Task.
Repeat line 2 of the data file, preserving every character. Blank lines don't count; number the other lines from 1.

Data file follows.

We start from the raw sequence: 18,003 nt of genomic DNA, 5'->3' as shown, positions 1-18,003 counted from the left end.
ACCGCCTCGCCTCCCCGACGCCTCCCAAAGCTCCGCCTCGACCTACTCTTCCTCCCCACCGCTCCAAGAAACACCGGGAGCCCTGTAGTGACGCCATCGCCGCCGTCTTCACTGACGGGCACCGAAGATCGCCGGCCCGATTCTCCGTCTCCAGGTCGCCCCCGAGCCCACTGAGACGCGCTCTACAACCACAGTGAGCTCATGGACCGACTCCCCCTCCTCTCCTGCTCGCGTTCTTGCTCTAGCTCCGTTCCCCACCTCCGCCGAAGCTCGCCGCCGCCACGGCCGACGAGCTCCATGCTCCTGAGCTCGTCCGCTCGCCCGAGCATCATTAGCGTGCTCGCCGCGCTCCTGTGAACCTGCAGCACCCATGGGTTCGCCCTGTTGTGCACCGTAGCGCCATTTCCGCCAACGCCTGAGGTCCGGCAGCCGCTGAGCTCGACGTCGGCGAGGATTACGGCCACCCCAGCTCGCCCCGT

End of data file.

ACCGCCTCGCCTCCCCGACGCCTCCCAAAGCTCCGCCTCGACCTACTCTTCCTCCCCACCGCTCCAAGAAACACCGGGAGCCCTGTAGTGACGCCATCGCCGCCGTCTTCACTGACGGGCACCGAAGATCGCCGGCCCGATTCTCCGTCTCCAGGTCGCCCCCGAGCCCACTGAGACGCGCTCTACAACCACAGTGAGCTCATGGACCGACTCCCCCTCCTCTCCTGCTCGCGTTCTTGCTCTAGCTCCGTTCCCCACCTCCGCCGAAGCTCGCCGCCGCCACGGCCGACGAGCTCCATGCTCCTGAGCTCGTCCGCTCGCCCGAGCATCATTAGCGTGCTCGCCGCGCTCCTGTGAACCTGCAGCACCCATGGGTTCGCCCTGTTGTGCACCGTAGCGCCATTTCCGCCAACGCCTGAGGTCCGGCAGCCGCTGAGCTCGACGTCGGCGAGGATTACGGCCACCCCAGCTCGCCCCGT